[extropy-chat] Reverse Evolution ?
pkbertine at hotmail.com
Thu Mar 2 19:43:58 UTC 2006
English researchers found the subjects in Turkey to be far smarter than Dr
Tan did, raising question as to whether they were actually retarded.
*The British group portrayed the victims language abilities more generously
than did Tan, who wrote that they speak a primitive language of a few
They can all speak and understand Kurdish well enough to communicate within
their own family, and three of them also speak some Turkish, Humphreys
group wrote. But their articulation is poor, and it seems they have a
restricted vocabulary and problems with word arrangement. However, They
interacted with us as visitors in a friendly and courteous way.*
This suggests that they were acting like apes for Dr. Tan or that Tan just
wanted to see ape people. After reading Tan's paper I found his scientific
and reasoning method to be rather crude. The British Group's comments seem
to convey that they met a group of 5 people with some serious problems, not
5 throwbacks in the chain of human evolution.
> -----Original Message-----
> From: extropy-chat-bounces at lists.extropy.org [mailto:extropy-chat-
> bounces at lists.extropy.org] On Behalf Of Ian Goddard
> Sent: Thursday, March 02, 2006 2:27 AM
> To: extropy-chat at lists.extropy.org
> Subject: Re: [extropy-chat] Reverse Evolution ?
> It's claimed there the quadrupedal members of the
> family have a newly discovered syndrome. However, in a
> PubMed search I found a preexisting syndrome called
> "dysequilibrium syndrome" (DES) that prevented 11
> mentally retarded members of a Hutterite community
> from walking unassisted until between 5 to 21 years of
> age. DES apparently goes back even further. The
> individuals in the recent case are also described as
> retarded. These syndromes may be the same and I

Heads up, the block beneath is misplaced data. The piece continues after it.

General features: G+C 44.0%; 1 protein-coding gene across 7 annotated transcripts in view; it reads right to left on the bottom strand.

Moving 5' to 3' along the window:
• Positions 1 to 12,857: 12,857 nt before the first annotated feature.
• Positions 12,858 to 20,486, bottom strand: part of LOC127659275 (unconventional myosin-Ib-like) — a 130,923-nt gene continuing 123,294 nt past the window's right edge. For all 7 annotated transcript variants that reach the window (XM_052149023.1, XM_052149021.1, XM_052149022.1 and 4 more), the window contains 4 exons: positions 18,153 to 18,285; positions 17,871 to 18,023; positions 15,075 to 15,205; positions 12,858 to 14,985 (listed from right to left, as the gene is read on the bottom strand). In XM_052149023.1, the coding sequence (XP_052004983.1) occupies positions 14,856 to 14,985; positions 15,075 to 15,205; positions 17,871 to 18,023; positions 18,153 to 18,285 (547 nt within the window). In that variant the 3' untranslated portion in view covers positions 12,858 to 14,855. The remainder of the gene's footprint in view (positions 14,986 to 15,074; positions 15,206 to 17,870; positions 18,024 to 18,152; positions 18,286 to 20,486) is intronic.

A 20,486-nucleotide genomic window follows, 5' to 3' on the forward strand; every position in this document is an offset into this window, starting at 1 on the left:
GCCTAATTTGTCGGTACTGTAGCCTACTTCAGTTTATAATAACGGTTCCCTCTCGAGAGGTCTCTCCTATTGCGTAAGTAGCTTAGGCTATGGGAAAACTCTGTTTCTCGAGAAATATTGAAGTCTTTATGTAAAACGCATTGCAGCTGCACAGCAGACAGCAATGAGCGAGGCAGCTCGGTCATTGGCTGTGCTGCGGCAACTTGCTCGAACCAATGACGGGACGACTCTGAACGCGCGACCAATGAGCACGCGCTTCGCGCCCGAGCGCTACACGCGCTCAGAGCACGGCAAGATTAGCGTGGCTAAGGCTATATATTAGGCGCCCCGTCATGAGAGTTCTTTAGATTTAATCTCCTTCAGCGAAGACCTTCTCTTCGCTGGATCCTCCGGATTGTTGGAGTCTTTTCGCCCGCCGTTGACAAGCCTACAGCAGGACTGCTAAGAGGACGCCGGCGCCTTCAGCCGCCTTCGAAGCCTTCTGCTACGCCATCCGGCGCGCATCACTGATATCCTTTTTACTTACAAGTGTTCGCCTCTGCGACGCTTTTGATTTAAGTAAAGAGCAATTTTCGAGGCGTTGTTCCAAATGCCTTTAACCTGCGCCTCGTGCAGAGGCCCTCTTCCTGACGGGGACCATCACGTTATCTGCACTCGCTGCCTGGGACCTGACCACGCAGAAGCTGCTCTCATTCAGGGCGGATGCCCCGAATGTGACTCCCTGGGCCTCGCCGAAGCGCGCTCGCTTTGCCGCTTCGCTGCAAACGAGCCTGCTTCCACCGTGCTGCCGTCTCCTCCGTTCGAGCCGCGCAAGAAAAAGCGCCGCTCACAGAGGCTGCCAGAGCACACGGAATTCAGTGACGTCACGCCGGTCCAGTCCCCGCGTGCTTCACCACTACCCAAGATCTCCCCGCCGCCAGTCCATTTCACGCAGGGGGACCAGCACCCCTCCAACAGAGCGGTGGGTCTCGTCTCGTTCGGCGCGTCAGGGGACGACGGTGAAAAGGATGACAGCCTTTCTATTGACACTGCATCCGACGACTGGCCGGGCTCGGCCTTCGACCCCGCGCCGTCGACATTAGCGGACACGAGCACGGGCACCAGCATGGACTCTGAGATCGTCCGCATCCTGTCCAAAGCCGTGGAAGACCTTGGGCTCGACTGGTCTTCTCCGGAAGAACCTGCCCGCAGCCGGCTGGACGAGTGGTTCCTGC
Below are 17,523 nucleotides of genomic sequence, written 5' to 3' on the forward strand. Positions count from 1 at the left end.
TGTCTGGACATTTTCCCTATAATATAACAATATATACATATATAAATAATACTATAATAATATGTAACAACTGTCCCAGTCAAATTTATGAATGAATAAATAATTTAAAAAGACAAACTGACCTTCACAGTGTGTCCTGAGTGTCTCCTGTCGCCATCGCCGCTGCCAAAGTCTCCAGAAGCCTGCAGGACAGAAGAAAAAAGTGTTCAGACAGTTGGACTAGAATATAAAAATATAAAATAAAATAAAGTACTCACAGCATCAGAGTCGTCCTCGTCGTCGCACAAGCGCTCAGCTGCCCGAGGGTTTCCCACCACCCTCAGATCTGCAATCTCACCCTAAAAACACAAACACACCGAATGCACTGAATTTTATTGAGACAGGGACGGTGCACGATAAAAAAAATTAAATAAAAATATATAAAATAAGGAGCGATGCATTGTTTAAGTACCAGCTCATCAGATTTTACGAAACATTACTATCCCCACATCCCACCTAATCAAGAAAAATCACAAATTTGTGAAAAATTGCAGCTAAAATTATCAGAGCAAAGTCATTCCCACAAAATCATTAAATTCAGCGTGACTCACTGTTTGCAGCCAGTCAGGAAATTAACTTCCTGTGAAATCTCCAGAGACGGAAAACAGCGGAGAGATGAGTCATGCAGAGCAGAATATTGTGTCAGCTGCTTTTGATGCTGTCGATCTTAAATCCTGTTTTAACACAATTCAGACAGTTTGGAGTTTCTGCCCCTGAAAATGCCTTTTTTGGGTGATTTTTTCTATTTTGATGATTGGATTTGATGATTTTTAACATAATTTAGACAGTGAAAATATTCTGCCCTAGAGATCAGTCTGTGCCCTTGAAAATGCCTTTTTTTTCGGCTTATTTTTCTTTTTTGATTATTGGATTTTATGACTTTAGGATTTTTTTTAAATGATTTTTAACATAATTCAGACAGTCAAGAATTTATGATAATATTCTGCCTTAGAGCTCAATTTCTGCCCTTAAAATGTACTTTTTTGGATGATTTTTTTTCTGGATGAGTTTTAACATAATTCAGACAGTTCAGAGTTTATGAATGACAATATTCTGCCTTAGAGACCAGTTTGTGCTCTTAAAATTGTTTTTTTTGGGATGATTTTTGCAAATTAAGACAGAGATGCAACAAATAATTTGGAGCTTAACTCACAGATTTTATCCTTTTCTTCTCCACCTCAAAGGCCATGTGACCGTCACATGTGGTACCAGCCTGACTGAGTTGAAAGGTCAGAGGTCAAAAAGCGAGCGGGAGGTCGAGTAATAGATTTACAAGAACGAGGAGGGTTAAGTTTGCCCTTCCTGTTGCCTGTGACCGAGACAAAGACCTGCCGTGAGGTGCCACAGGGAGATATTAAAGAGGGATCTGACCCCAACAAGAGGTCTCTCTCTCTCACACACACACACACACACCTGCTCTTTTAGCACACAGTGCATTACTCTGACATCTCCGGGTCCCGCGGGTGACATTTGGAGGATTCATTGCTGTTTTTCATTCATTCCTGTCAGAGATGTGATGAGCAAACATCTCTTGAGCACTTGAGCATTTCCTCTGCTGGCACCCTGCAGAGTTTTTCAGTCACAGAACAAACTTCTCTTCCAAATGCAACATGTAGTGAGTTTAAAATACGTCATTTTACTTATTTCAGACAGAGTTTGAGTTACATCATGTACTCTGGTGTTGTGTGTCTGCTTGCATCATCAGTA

> suspect are not "reverse evolution" to prehuman
> primate neurology as suggested above.
> Am J Med Genet (1981): "We report a nonprogressive
> neurological disorder in at least 11 Hutterites with
> healthy but consanguineous parents. In several of the
> affected, hypotonia was noted at birth. Retarded motor
> and mental development became apparent during the
> first year of life. The age of unsupported walking
> varied from 5-21 years. [...] The disorder is probably
> the same as that described earlier under the heading,
> dysequilibrium syndrome."
> Am J Med Genet (1985): "This is a preliminary note on
> the occurrence of the disequilibrium syndrome (DES) in
> the Dariusleut Hutterites of Montana. Previously the
> condition was reported in the Dariusleut of Alberta by
> Schurig et al  as an autosomal recessive,
> non-progressive neurological disorder with congenital
> hypotonia, considerable psychomotor retardation,
> unsteady broadly based gait and stance, increased deep
> tendon reflexes, and mild to moderate mental
> retardation. Affected individuals were short. In the
> Montana family studied by us in 1981, a brother and
> three sisters are affected."
> "DES is an autosomal recessive disorder with distinct
> clinical features including global developmental
> delay, late ambulation (after age 6 y), truncal
> ataxia, and a static clinical course."
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